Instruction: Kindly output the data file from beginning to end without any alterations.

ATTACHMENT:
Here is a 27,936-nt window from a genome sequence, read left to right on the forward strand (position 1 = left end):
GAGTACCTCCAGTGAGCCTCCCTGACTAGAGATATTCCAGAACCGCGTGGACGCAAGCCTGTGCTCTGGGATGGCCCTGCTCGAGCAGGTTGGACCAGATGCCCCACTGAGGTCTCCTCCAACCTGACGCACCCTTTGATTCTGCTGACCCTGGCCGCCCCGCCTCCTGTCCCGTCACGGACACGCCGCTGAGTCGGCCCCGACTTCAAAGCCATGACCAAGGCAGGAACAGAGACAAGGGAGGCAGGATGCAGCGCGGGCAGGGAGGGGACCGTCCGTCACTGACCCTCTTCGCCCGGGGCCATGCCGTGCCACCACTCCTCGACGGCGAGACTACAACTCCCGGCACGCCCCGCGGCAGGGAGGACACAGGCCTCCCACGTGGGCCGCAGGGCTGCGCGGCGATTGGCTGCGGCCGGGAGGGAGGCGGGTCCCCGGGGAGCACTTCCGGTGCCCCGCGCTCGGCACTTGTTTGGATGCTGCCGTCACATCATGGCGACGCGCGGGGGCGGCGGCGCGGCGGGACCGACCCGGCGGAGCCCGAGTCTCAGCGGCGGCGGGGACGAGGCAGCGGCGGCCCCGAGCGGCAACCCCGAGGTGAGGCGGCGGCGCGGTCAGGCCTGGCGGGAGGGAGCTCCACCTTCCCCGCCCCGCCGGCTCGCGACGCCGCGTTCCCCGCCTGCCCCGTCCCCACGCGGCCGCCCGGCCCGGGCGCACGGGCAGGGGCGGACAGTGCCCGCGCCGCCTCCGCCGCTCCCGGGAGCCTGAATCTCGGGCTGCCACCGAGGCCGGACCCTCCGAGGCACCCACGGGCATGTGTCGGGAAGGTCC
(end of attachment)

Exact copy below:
Here is a 27,936-nt window from a genome sequence, read left to right on the forward strand (position 1 = left end):
GAGTACCTCCAGTGAGCCTCCCTGACTAGAGATATTCCAGAACCGCGTGGACGCAAGCCTGTGCTCTGGGATGGCCCTGCTCGAGCAGGTTGGACCAGATGCCCCACTGAGGTCTCCTCCAACCTGACGCACCCTTTGATTCTGCTGACCCTGGCCGCCCCGCCTCCTGTCCCGTCACGGACACGCCGCTGAGTCGGCCCCGACTTCAAAGCCATGACCAAGGCAGGAACAGAGACAAGGGAGGCAGGATGCAGCGCGGGCAGGGAGGGGACCGTCCGTCACTGACCCTCTTCGCCCGGGGCCATGCCGTGCCACCACTCCTCGACGGCGAGACTACAACTCCCGGCACGCCCCGCGGCAGGGAGGACACAGGCCTCCCACGTGGGCCGCAGGGCTGCGCGGCGATTGGCTGCGGCCGGGAGGGAGGCGGGTCCCCGGGGAGCACTTCCGGTGCCCCGCGCTCGGCACTTGTTTGGATGCTGCCGTCACATCATGGCGACGCGCGGGGGCGGCGGCGCGGCGGGACCGACCCGGCGGAGCCCGAGTCTCAGCGGCGGCGGGGACGAGGCAGCGGCGGCCCCGAGCGGCAACCCCGAGGTGAGGCGGCGGCGCGGTCAGGCCTGGCGGGAGGGAGCTCCACCTTCCCCGCCCCGCCGGCTCGCGACGCCGCGTTCCCCGCCTGCCCCGTCCCCACGCGGCCGCCCGGCCCGGGCGCACGGGCAGGGGCGGACAGTGCCCGCGCCGCCTCCGCCGCTCCCGGGAGCCTGAATCTCGGGCTGCCACCGAGGCCGGACCCTCCGAGGCACCCACGGGCATGTGTCGGGAAGGTCC